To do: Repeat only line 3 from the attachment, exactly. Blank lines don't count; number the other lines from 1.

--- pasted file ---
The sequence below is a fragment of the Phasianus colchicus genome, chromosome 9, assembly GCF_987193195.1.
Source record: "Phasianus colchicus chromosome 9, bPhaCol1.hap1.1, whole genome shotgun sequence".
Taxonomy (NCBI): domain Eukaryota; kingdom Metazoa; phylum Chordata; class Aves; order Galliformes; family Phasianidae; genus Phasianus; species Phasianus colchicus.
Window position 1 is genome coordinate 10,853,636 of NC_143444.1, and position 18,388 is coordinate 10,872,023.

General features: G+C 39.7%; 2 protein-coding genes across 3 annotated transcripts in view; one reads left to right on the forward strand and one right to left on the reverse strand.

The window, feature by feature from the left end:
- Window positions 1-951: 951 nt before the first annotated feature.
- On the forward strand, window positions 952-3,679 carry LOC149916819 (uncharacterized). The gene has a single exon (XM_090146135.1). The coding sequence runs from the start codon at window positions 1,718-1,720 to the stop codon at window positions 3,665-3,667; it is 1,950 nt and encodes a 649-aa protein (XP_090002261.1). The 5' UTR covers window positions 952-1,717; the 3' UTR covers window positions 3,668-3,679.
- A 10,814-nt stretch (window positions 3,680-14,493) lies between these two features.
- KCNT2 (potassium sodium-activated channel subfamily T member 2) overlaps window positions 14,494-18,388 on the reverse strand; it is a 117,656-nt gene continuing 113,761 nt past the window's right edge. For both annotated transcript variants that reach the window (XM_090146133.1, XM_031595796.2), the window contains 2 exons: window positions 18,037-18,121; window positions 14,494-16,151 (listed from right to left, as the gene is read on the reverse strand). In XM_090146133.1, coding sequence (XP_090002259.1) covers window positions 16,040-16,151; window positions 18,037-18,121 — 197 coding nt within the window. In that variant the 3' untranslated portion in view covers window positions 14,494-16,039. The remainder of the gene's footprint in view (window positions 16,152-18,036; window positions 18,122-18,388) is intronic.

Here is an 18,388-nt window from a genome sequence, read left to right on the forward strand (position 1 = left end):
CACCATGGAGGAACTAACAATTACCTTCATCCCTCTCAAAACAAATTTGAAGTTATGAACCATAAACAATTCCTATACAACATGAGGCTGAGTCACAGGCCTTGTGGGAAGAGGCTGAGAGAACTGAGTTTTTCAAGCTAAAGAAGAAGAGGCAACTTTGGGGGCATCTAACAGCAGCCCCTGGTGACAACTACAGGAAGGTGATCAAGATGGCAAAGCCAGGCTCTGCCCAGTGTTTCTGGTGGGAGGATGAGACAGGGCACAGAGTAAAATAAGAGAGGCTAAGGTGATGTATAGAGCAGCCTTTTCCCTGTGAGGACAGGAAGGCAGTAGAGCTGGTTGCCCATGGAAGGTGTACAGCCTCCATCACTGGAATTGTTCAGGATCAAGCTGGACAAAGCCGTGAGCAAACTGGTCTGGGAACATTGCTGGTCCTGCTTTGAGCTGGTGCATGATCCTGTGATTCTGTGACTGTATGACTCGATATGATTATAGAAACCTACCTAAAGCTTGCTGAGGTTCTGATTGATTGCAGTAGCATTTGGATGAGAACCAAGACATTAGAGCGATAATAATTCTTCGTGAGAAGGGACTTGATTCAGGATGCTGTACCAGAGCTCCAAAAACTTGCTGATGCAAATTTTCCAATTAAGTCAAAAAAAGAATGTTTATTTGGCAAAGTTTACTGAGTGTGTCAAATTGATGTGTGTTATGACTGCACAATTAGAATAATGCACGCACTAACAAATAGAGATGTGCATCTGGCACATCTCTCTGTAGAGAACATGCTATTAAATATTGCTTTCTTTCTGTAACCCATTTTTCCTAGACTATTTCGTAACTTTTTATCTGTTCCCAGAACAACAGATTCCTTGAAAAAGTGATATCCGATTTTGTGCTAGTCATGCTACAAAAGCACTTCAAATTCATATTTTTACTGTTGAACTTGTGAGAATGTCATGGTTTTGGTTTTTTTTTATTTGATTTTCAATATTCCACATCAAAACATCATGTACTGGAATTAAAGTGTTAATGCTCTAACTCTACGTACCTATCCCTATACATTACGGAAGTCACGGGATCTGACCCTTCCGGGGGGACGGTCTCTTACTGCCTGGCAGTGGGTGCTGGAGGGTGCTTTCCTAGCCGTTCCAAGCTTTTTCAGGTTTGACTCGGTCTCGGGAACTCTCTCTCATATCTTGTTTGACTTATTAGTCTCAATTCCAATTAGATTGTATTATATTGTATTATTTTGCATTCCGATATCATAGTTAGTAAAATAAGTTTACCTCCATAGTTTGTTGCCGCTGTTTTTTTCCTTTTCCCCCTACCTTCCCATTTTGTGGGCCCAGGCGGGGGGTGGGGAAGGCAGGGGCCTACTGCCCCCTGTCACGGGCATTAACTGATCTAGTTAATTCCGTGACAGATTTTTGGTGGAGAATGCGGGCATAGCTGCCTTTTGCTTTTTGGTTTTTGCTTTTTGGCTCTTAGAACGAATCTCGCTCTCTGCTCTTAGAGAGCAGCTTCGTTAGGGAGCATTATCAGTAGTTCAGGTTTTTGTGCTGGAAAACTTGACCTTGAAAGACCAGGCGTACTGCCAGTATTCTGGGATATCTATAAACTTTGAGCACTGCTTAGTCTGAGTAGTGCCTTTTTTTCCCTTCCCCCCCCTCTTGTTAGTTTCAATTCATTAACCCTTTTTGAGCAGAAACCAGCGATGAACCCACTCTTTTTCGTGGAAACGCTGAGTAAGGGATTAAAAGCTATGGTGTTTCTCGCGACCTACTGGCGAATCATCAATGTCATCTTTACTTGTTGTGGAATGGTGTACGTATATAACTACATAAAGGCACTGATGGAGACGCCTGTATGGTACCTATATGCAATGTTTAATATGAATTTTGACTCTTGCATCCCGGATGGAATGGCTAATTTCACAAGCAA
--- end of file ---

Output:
Taxonomy (NCBI): domain Eukaryota; kingdom Metazoa; phylum Chordata; class Aves; order Galliformes; family Phasianidae; genus Phasianus; species Phasianus colchicus.